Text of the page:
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Google threat to block Australia over content fees sparks anger | Business and economic news

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The proposed law will force Google and Facebook to pay local media outlets for their topical content or face millions of dollars in fines.

Google has threatened to block Australian users from accessing its search service unless the government changes proposed legislation to force the internet giant to pay media outlets for their content.

Google Australia chief executive Mel Silva told a Senate committee in Canberra on Friday that if current media bills go ahead unchanged it would be “the worst case” and force the company to block the Australians.

“If this version of the code becomes law, it would give us no choice but to stop making Google Search available in Australia,” Silva said.

Prime Minister Scott Morrison, whose Conservative government has responded to calls from the nation’s biggest news outlets to crack down on US tech companies, has reacted angrily to the threat.

“Australia sets our rules for what you can do in Australia. It’s done in our parliament, ”Morrison said.

“People who want to work with this in Australia, you are welcome, but we are not responding to threats.”

Google’s testimony “is part of a pattern of threatening behavior that shivers down the spine for anyone who values ​​our democracy,” said Peter Lewis, director of the Center for Responsible Technology at the Australian Institute.

Checking the power of digital giants

Legislation was introduced last year to force Google and Facebook to pay local media outlets for their news content or face millions of dollars in fines, in one of the world’s most aggressive measures for verify the power of the two American digital giants.

Under the laws, companies will be required to indemnify Australian media, ranging from Rupert Murdoch’s News Corp to public broadcasters ABC and SBS.

The government has decided to exempt other popular platforms such as YouTube and Instagram from the rules.

Under the new law, companies like Google and Facebook will be required to indemnify Australian media, ranging from Rupert Murdoch’s News Corp to public broadcasters ABC and SBS. [File: David Paul Morris/Bloomberg]

Silva insisted that Google wanted to support news companies and instead suggested amendments to the media law, which are expected to come into force later this year.

“There is a clear path to fair and workable code, with only small changes,” said Silva.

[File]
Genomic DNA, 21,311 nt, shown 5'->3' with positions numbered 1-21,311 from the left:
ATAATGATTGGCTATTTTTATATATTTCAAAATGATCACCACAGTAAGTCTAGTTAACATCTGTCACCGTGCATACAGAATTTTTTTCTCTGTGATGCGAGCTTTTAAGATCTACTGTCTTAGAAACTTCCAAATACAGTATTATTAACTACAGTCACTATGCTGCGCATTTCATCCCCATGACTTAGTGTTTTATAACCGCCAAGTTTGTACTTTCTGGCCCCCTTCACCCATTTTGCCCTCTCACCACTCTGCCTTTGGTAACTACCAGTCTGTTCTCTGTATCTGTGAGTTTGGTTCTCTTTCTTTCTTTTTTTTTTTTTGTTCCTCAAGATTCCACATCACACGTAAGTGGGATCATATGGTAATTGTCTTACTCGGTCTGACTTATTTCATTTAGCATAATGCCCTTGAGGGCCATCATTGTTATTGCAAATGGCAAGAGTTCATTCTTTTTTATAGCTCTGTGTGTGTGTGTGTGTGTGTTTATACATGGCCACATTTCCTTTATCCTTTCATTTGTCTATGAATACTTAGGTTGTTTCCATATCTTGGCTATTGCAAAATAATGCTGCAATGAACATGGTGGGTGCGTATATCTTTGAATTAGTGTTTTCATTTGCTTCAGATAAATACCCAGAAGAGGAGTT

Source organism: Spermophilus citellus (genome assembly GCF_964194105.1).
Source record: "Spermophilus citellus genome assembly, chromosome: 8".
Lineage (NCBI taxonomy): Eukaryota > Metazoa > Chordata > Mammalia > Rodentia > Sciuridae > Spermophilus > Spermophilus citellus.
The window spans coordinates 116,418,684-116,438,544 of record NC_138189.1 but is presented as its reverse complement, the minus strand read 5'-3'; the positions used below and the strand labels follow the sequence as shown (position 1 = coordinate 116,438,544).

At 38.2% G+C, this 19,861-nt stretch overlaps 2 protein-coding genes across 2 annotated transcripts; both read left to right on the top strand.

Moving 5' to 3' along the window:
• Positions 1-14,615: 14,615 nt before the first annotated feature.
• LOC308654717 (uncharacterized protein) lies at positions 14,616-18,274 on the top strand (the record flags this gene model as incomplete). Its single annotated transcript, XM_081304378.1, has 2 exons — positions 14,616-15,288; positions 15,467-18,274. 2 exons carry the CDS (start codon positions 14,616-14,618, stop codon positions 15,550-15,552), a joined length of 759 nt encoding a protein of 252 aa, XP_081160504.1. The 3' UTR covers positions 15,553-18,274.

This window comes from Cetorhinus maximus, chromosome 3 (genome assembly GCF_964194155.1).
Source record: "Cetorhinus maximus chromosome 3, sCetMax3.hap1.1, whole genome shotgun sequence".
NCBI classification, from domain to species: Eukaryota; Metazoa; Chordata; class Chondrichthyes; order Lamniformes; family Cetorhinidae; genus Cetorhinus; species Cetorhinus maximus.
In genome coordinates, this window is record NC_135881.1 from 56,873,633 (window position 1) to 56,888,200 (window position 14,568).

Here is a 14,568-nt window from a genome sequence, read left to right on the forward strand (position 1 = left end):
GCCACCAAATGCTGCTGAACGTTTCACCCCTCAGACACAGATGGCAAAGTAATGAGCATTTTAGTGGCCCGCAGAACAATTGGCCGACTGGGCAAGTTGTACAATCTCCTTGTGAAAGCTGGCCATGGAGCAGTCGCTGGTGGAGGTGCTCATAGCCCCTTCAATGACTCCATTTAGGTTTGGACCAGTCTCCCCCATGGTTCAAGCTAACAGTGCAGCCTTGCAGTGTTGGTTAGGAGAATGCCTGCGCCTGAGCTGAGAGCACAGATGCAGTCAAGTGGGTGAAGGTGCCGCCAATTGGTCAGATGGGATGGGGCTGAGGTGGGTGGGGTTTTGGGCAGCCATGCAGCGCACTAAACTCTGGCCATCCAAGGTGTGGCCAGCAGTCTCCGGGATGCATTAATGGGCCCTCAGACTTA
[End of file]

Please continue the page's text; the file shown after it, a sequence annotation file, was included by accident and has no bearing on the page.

The company had previously suggested that it could block Australian media content from appearing in its research in response to the law and began experimenting with the initiative earlier this month with a small number of users.

But on Friday was the first time the company said it was ready to block Australians from accessing its research.

The changes Google demanded from the bill included dropping a proposed mandatory arbitration process to determine the compensation of news companies, which was previously labeled “fundamentally unbalanced” by the US government.

Facebook also called the code “unworkable” in its current form and said the social media platform would stop posting Australian news.

“The vast majority of people who use Facebook would continue to be able to do so, but we would no longer be able to provide news,” Simon Milner, APAC vice president of public policy at Facebook, told the audience. .

Australia initially proposed a voluntary code of conduct, but hardened its stance after deciding that the ‘unequal bargaining position’ between traditional news media companies and digital platforms would prevent fair deals. .

The initiative has been closely watched around the world, as news media around the world have suffered from an increasingly digital economy where advertising revenue that once supported their operations instead goes to big tech companies.

An Australian review that led to the proposed changes found that for every $ 100 spent on online advertising, Google captures $ 53 and Facebook takes $ 28.

Google’s threat to limit its services in Australia came just hours after the internet giant struck a payment for content deal with some French news publishers in a $ 1.3 billion action. dollars over three years to support publishers.


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